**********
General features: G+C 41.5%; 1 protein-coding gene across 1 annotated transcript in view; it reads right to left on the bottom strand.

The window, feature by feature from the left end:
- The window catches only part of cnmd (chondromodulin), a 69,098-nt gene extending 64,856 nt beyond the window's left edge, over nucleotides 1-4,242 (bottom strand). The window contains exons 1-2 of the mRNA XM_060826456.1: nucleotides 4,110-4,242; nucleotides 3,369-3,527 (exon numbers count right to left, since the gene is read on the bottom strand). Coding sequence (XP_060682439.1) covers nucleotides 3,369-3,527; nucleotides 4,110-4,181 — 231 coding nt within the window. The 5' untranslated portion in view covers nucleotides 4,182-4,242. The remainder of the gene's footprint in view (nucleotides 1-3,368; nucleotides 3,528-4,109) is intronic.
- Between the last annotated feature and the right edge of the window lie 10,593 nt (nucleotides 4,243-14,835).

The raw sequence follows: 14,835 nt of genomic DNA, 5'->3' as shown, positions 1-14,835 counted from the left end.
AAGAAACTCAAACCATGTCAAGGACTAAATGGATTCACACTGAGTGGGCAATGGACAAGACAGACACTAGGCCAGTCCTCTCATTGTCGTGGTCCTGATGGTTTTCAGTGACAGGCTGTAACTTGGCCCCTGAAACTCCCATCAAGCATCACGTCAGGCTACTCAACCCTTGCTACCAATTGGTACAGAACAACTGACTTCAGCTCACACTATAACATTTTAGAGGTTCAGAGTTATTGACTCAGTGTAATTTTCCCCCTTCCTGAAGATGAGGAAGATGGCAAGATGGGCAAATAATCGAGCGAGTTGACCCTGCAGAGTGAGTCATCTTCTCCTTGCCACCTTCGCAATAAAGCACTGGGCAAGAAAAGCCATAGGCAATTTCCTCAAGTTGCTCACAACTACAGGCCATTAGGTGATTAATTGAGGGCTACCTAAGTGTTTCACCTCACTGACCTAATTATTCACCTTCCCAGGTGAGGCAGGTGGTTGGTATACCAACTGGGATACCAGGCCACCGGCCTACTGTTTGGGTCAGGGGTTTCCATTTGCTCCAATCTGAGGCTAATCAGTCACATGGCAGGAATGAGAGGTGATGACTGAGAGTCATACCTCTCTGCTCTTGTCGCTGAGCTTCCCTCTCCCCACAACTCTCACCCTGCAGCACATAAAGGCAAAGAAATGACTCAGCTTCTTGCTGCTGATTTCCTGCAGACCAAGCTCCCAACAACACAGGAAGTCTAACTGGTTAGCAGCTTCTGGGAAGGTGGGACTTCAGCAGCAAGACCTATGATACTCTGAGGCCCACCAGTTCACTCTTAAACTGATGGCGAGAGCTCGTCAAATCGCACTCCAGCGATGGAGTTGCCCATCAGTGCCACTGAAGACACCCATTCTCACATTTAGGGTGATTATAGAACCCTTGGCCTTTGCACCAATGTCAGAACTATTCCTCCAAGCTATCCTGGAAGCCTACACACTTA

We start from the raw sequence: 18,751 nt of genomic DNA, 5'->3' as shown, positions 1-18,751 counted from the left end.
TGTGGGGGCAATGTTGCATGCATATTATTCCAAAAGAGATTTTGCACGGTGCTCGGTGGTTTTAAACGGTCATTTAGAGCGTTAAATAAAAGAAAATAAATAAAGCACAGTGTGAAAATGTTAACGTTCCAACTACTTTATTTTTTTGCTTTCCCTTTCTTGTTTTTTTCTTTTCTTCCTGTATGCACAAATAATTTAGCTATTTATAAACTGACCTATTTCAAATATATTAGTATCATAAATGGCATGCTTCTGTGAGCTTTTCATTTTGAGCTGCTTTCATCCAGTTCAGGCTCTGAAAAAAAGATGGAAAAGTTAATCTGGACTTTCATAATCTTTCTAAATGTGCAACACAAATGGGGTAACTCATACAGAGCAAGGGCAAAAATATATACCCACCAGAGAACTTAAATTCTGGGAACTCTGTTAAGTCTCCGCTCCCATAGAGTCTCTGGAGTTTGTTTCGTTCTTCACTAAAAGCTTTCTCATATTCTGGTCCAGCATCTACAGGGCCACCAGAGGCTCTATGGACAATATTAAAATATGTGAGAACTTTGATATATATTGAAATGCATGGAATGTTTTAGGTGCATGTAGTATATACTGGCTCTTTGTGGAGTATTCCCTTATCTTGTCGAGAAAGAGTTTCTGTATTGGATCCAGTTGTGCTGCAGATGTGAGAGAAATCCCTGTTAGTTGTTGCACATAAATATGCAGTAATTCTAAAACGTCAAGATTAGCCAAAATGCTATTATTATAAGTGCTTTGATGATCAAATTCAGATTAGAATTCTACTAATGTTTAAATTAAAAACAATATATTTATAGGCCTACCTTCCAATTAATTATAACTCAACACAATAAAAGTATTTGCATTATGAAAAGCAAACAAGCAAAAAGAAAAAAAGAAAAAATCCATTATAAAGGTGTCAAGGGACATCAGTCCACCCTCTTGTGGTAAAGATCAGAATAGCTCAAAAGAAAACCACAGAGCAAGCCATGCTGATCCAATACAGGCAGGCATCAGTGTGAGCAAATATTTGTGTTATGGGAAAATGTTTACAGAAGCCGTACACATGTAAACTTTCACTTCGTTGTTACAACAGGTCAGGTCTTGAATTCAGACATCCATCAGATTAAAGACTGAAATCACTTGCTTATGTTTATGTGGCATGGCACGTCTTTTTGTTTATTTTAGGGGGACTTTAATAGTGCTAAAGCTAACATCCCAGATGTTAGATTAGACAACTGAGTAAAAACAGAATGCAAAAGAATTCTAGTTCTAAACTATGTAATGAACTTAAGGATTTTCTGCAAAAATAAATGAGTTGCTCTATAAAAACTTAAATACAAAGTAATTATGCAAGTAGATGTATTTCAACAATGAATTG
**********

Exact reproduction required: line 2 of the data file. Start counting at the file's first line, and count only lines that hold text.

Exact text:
The window, feature by feature from the left end: